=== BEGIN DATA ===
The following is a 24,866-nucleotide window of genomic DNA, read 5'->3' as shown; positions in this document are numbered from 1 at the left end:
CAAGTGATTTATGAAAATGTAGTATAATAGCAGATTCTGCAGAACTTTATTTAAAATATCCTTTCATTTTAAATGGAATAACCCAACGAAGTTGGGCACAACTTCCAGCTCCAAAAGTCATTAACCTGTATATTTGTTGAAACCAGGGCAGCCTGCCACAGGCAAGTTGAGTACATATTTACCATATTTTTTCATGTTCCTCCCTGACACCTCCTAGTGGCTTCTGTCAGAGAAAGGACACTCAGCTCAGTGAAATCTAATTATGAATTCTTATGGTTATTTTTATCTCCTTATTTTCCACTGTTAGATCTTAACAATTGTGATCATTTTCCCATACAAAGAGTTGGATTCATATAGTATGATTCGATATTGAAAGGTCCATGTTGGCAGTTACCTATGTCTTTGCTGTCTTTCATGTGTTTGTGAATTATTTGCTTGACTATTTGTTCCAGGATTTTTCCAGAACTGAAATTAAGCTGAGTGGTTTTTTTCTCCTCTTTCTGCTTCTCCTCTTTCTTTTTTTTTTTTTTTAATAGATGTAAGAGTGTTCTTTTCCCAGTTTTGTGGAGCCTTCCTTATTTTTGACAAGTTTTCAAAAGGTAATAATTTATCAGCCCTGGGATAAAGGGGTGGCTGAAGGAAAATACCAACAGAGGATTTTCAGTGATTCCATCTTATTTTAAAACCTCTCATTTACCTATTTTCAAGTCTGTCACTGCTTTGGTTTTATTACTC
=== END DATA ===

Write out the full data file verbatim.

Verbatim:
The following is a 24,866-nucleotide window of genomic DNA, read 5'->3' as shown; positions in this document are numbered from 1 at the left end:
CAAGTGATTTATGAAAATGTAGTATAATAGCAGATTCTGCAGAACTTTATTTAAAATATCCTTTCATTTTAAATGGAATAACCCAACGAAGTTGGGCACAACTTCCAGCTCCAAAAGTCATTAACCTGTATATTTGTTGAAACCAGGGCAGCCTGCCACAGGCAAGTTGAGTACATATTTACCATATTTTTTCATGTTCCTCCCTGACACCTCCTAGTGGCTTCTGTCAGAGAAAGGACACTCAGCTCAGTGAAATCTAATTATGAATTCTTATGGTTATTTTTATCTCCTTATTTTCCACTGTTAGATCTTAACAATTGTGATCATTTTCCCATACAAAGAGTTGGATTCATATAGTATGATTCGATATTGAAAGGTCCATGTTGGCAGTTACCTATGTCTTTGCTGTCTTTCATGTGTTTGTGAATTATTTGCTTGACTATTTGTTCCAGGATTTTTCCAGAACTGAAATTAAGCTGAGTGGTTTTTTTCTCCTCTTTCTGCTTCTCCTCTTTCTTTTTTTTTTTTTTTAATAGATGTAAGAGTGTTCTTTTCCCAGTTTTGTGGAGCCTTCCTTATTTTTGACAAGTTTTCAAAAGGTAATAATTTATCAGCCCTGGGATAAAGGGGTGGCTGAAGGAAAATACCAACAGAGGATTTTCAGTGATTCCATCTTATTTTAAAACCTCTCATTTACCTATTTTCAAGTCTGTCACTGCTTTGGTTTTATTACTC